Pitches per plate appearance
MLB.com writer John Schlegel posted something that’s mentioned in the blogging community but not often on the big money sites: P/PA. Read it and come back; the rest of this post will wait for you.
Here’s an exerpt:
That’s where the patience factor comes in, and those hitters who demonstrate an ability to keep an at-bat going can make an impact on a game even if they don’t wind up getting a hit. Whether it’s extending a starter’s pitch count or wearing him down so the next guy gets something good to hit, the patient and/or pesky hitter makes a difference.
However, right there in the article was evidence that p/pa doesn’t predict success at the plate:
The bottom of the patience barrel certainly isn’t a bunch of guys who can’t hit. There are seven All-Stars in the mix, a defending MVP in Guerrero and the Yankees haven’t minded Cano swinging early in the count while putting up numbers that have him being mentioned for AL Rookie of the Year.
But a lineup of the top 10 are ceratinly going to kick the crap out of a lineup of the bottom ten.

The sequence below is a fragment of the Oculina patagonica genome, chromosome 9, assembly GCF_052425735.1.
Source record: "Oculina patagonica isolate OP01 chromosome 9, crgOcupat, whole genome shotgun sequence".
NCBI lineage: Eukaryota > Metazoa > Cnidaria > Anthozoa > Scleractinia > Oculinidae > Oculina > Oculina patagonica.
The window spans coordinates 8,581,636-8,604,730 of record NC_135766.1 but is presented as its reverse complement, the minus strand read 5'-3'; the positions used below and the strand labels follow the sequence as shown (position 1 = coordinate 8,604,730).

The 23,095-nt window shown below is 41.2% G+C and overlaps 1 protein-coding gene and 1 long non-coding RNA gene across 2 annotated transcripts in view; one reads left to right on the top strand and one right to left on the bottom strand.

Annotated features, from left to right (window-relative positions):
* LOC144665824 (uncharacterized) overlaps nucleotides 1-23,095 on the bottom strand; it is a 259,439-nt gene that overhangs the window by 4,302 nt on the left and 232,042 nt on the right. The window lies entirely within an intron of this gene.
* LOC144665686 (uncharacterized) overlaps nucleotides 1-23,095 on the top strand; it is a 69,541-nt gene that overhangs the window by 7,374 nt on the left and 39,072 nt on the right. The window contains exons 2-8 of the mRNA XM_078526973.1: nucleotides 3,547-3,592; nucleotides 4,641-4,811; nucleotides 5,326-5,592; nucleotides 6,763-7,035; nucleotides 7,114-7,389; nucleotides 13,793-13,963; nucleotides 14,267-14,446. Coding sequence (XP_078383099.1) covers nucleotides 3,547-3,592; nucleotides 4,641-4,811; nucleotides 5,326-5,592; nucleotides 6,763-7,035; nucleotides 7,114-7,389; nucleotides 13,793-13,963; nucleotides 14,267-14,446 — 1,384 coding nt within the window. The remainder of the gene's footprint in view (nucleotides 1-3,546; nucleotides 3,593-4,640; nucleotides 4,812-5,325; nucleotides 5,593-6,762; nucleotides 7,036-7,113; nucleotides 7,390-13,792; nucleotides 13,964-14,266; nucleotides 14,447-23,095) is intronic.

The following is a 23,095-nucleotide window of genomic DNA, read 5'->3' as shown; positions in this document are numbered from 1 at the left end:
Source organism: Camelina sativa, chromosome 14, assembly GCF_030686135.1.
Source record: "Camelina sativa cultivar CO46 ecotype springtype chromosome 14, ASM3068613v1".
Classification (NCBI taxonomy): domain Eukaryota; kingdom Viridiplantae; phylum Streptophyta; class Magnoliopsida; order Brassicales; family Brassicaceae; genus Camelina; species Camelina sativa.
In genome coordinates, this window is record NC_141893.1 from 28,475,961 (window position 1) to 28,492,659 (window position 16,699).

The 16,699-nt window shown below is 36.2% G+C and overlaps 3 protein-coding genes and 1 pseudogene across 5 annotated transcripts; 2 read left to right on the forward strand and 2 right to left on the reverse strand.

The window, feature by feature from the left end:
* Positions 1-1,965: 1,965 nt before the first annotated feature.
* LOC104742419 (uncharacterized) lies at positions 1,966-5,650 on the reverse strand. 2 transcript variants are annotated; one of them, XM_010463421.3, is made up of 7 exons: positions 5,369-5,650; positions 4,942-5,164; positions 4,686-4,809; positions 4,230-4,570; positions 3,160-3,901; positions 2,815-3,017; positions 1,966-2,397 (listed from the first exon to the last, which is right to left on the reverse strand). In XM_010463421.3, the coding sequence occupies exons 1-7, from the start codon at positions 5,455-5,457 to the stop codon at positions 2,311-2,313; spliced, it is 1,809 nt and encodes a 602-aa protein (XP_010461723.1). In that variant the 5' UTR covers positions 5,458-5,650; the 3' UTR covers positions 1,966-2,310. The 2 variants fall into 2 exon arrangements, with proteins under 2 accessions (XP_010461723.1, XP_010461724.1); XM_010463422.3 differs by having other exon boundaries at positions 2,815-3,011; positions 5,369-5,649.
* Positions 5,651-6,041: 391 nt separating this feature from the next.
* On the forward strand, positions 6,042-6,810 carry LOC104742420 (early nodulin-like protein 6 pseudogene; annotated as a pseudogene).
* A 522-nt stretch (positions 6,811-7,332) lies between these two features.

The Top 10
1. Bobby Abreu, Phillies, 4.41
2. David Dellucci, Rangers, 4.31
3. Adam Dunn, Reds, 4.30
4. Jim Edmonds, Cardinals, 4.27
5. Casey Blake, Indians, 4.26
6. Pat Burrell, Phillies, 4.21
7. Brad Wilkerson, Nationals, 4.20
8. Jason Giambi, Yankees, 4.18
9. Paul Konerko, White Sox, 4.18
10. Bill Hall, Brewers, 4.17
The Bottom 10
1. Robinson Cano, Yankees, 3.01
2. Cristian Guzman, Nationals, 3.14
3. Garret Anderson, Angels, 3.28
4. Vladimir Guerrero, Angels, 3.29
5. Neifi Perez, Cubs, 3.31
6. Carl Crawford, Devil Rays, 3.31
7. Jimmy Rollins, Phillies, 3.32
8. Shea Hillenbrand, Blue Jays, 3.34
9. Jose Guillen, Nationals, 3.35
10. Vernon Wells, Blue Jays, 3.36
The Baseball muse put up this analysis of p/pa. Summary: it has little correlation to statistical measures of offensive success.
The great Keith Woolner on BP wrote this article. Summary: more of a call for more research, but it hints that aggressively going after pitches early in the count works for some guys and statistically points out the obvious: if you get to 12 pitches in an at-bat, you have the advantage.
This from The Howl picks on Corey and Neifi. That’s the only justification for its inclusion.
I’d like to know more about this. Calling all readers: where can I do more research on the value of p/pa?